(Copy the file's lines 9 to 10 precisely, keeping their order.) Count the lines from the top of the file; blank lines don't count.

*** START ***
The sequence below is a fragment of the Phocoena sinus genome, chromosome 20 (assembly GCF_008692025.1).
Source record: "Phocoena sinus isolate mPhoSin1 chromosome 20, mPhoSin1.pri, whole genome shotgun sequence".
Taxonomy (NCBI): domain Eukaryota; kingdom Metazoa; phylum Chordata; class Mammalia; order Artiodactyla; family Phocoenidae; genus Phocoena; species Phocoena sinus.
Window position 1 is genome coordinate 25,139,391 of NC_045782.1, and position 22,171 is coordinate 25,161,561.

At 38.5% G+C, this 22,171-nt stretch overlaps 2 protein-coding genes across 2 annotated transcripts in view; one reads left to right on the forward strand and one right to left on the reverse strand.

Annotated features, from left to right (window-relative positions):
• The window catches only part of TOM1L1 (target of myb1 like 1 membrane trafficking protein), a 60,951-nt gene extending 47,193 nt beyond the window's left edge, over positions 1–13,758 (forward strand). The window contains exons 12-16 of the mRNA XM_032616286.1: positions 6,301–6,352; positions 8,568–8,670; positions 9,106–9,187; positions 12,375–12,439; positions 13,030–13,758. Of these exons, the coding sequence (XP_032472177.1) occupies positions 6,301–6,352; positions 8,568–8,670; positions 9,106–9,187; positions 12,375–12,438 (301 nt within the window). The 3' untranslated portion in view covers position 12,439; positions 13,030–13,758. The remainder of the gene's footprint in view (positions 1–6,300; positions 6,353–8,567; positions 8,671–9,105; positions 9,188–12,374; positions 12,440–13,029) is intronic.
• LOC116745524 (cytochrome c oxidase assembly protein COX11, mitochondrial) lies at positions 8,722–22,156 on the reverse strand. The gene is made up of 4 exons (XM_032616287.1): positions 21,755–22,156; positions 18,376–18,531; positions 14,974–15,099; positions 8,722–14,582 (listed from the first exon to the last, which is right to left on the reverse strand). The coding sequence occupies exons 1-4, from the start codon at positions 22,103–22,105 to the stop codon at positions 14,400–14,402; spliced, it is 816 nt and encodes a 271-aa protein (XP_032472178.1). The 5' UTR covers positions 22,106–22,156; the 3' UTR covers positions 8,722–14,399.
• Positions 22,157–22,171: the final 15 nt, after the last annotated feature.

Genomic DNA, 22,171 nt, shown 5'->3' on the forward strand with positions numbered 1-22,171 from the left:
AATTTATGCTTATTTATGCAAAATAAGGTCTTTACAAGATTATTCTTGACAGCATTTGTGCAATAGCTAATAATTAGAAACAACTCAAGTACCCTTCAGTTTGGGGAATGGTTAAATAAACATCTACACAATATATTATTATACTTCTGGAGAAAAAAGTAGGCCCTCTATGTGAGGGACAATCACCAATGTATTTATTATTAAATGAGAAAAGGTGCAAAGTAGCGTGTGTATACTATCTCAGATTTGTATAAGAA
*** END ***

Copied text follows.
• Positions 22,157–22,171: the final 15 nt, after the last annotated feature.

Genomic DNA, 22,171 nt, shown 5'->3' on the forward strand with positions numbered 1-22,171 from the left: